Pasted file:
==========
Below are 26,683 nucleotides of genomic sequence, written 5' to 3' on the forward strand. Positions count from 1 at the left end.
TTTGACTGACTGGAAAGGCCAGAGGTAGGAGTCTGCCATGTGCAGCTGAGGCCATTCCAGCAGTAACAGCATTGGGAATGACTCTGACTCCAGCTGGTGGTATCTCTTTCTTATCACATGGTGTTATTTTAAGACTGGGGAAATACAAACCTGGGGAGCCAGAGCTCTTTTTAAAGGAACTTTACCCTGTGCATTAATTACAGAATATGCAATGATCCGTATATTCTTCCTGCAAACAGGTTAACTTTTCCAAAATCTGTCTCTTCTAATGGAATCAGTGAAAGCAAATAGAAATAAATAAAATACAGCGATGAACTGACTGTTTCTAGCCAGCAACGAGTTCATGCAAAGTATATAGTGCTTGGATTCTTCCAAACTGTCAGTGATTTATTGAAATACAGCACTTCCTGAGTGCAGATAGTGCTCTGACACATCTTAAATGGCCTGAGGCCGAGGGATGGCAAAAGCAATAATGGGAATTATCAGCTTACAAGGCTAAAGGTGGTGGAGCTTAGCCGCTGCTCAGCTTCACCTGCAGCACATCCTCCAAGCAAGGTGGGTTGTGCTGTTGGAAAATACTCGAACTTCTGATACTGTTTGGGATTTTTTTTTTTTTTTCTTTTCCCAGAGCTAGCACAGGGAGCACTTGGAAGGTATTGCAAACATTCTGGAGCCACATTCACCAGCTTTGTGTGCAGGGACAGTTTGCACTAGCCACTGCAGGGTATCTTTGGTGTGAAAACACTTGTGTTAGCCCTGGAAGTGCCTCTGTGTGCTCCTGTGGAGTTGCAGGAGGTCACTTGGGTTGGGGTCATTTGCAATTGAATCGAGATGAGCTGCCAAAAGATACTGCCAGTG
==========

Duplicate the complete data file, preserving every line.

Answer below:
Below are 26,683 nucleotides of genomic sequence, written 5' to 3' on the forward strand. Positions count from 1 at the left end.
TTTGACTGACTGGAAAGGCCAGAGGTAGGAGTCTGCCATGTGCAGCTGAGGCCATTCCAGCAGTAACAGCATTGGGAATGACTCTGACTCCAGCTGGTGGTATCTCTTTCTTATCACATGGTGTTATTTTAAGACTGGGGAAATACAAACCTGGGGAGCCAGAGCTCTTTTTAAAGGAACTTTACCCTGTGCATTAATTACAGAATATGCAATGATCCGTATATTCTTCCTGCAAACAGGTTAACTTTTCCAAAATCTGTCTCTTCTAATGGAATCAGTGAAAGCAAATAGAAATAAATAAAATACAGCGATGAACTGACTGTTTCTAGCCAGCAACGAGTTCATGCAAAGTATATAGTGCTTGGATTCTTCCAAACTGTCAGTGATTTATTGAAATACAGCACTTCCTGAGTGCAGATAGTGCTCTGACACATCTTAAATGGCCTGAGGCCGAGGGATGGCAAAAGCAATAATGGGAATTATCAGCTTACAAGGCTAAAGGTGGTGGAGCTTAGCCGCTGCTCAGCTTCACCTGCAGCACATCCTCCAAGCAAGGTGGGTTGTGCTGTTGGAAAATACTCGAACTTCTGATACTGTTTGGGATTTTTTTTTTTTTTTCTTTTCCCAGAGCTAGCACAGGGAGCACTTGGAAGGTATTGCAAACATTCTGGAGCCACATTCACCAGCTTTGTGTGCAGGGACAGTTTGCACTAGCCACTGCAGGGTATCTTTGGTGTGAAAACACTTGTGTTAGCCCTGGAAGTGCCTCTGTGTGCTCCTGTGGAGTTGCAGGAGGTCACTTGGGTTGGGGTCATTTGCAATTGAATCGAGATGAGCTGCCAAAAGATACTGCCAGTG